Google takes wraps off first wave of Glass apps

Google takes wraps off first wave of Glass apps

Summary: Google shows off how its networked spectacles navigate messaging and apps in light of its limited screen real estate.

TOPICS: Hardware, Android, Google

Google has taken the wraps off a handful of apps for its Google Glass to show how they'll work with the forthcoming networked spectacles.

The first apps to be integrated with features in Glass include the New York Times, Evernote, Skitch and Path, which Google Glass developer advocate Timothy Jordan showcased at South by Southwest in Texas yesterday.

Delegates got a look at how the device — which can be controlled by voice, touch or gestures — will work with a number of apps, with Jordan showing how touching the screen activates the interface and swiping down on the glass turns it off.

Attendees were also shown how Glass deals with email: when an email notification appears in the screen, a user can verbally dictate a reply and instruct Glass to send. Similar to a smartphone, while the user is dictating their message, a pulsating microphone icon appears beneath the text of the dictation. And, as a way around Glass' limited screen space, the wearer can have Glass read out an email message.

Jordan also demonstrated sharing an image captured with Glass with an Android device running Evernote's Skitch, an app that lets users annotate images. Similarly, images from Path can be delivered as a notification directly to the spectacles. 

A news application, built by Google according to the New York Times, pulls down headlines and photographs from popular articles from the publisher, but steers clear of showing the full text.

Jordan advised developers to consider the form factor when building applications for the device, noting they should avoid too many notifications and develop specifically for Glass rather than porting existing apps, according to the New York Times Bits blog.

Google is moving swiftly on the Glass project and the latest peak at what is possible comes ahead of Google's annual I/O conference on 13 March. In late January, it held two Glass 'hackathons' in New York and San Francisco to give developers a taste of the its Mirror API and more recently made 8,000 of the $1,500 devices available to the public in a competition.

The apps showed off at SXSW come alongside other research projects, such as a system that could be used by Glass to identify people in public spaces by what clothes they wear. 

Topics: Hardware, Android, Google

Liam Tung

About Liam Tung

Liam Tung is an Australian business technology journalist living a few too many Swedish miles north of Stockholm for his liking. He gained a bachelors degree in economics and arts (cultural studies) at Sydney's Macquarie University, but hacked (without Norse or malicious code for that matter) his way into a career as an enterprise tech, security and telecommunications journalist with ZDNet Australia. These days Liam is a full time freelance technology journalist who writes for several publications.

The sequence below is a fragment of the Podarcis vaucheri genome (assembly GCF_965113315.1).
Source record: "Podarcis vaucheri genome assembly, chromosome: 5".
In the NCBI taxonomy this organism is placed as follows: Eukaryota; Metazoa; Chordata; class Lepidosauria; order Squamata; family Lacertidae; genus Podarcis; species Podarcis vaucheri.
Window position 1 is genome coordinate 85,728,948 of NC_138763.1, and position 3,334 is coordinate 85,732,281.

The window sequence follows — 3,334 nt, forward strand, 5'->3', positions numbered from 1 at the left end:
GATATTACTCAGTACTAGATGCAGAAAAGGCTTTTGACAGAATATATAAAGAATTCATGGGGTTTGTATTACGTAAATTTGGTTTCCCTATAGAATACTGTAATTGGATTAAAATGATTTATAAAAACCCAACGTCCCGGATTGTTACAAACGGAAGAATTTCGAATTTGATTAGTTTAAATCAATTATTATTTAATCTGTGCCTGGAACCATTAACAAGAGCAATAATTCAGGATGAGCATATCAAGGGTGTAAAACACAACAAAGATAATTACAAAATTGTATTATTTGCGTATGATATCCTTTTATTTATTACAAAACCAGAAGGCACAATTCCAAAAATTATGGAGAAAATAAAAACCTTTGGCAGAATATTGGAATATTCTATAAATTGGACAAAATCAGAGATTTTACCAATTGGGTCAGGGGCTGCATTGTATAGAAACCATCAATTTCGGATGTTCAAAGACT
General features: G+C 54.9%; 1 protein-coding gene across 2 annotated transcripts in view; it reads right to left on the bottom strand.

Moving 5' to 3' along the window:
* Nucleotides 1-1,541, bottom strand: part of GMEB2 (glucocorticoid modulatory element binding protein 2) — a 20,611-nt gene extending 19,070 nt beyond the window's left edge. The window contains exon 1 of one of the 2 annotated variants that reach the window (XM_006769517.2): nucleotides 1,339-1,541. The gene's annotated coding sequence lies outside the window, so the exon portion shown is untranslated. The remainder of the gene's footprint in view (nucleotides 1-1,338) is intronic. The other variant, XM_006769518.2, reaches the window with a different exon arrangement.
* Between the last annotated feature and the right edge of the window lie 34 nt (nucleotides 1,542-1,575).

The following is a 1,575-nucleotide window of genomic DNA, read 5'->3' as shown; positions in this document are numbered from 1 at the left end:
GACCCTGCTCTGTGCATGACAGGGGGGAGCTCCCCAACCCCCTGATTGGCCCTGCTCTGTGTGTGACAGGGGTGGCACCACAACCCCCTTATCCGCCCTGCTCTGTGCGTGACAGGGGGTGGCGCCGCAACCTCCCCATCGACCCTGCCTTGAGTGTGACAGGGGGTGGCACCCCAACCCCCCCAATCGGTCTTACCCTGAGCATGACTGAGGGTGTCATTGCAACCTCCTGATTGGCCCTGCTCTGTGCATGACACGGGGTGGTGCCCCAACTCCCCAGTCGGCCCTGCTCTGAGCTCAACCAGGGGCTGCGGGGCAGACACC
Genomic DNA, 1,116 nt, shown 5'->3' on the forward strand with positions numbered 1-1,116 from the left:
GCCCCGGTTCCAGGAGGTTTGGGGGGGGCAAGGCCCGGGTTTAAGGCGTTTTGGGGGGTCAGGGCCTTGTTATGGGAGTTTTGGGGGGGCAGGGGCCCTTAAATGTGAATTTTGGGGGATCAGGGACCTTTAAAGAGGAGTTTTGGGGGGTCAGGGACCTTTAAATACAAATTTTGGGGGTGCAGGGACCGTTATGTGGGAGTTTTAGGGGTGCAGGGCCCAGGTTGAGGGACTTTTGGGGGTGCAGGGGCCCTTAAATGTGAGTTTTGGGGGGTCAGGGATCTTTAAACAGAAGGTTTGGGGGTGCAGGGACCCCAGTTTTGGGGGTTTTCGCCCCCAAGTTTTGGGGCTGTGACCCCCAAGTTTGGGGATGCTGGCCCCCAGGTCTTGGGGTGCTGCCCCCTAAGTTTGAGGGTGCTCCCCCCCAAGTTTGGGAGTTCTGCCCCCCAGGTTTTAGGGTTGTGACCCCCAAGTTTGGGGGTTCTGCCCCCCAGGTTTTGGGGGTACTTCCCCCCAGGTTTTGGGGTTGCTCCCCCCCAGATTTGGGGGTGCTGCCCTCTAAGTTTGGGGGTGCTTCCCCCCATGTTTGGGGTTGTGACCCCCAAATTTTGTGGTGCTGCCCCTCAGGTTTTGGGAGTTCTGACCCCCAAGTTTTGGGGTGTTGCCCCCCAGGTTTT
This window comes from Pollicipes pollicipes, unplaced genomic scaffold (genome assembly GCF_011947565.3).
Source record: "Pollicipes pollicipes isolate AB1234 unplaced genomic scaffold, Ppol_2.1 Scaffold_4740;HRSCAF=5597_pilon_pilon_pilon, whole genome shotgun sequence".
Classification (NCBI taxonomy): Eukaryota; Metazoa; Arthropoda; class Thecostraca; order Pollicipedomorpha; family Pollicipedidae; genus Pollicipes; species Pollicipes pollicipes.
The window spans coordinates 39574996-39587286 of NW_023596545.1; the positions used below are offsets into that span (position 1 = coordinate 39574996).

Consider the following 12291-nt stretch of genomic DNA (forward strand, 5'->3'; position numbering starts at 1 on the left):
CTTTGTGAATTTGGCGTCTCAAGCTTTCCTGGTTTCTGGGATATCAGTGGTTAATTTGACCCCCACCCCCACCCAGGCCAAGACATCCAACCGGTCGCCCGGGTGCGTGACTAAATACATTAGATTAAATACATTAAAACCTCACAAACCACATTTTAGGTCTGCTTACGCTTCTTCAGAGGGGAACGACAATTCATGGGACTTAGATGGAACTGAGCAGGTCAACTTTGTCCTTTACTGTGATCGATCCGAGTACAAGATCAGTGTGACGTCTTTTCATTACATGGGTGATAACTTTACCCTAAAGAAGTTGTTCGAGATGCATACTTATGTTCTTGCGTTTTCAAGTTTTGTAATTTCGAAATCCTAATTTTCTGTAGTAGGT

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  • Time get naked

    "The apps showed off at SXSW come alongside other research projects, such as a system that could be used by Glass to identify people in public spaces by what clothes they wear. "

    So even the brand of my underwear isn't safe from Google's prying eyes. How ironic that to protect one's privacy, one must go bare-assed naked.
    • no such thing as privacy

      Well stop wearing your underwear on the outside and you'll be fine.

      People need to stop with this "my privacy is sacred" mantra. We keep saying it but then turn around and upload youtube videos by the boat load and make sure everyone on facebook knows exactly what we are doing, when we are doing it and who we are doing it with.
  • I just threw up in my phone

    That has got to be the ugliest..non-useful piece of tech...EVER. Even worse than Newton...or sorry...rather, Pixel. pretty much the same technology driving either one.
  • No word yet

    Whether it has enough radiation to the extent your eyeball gets cancer. I will wait this one out a decade.
    D.J. 43
  • The real world and its image

    How will people react when what is seen trough the glasses is different from the real world around them. E.g. weather forecasts, Google Maps... ??
  • Where are the editors?

    It used to be that everything in print had someone skilled in grammar reviewing everything going into print. Now, people who failed English in high school are writing "professional" and published items without any proper review. Case in point: "The apps showed off at SXSW come alongside ..." Any editor worth his salt would have caught that and corrected "showed" with "shown".

    'They showed off apps at SXSW ...'
    'I showed you how to do that ...'

    'The apps shown off at SXSW ...'
    'I have shown you how to do that ...'
    'The apps were shown off at SXSW ...'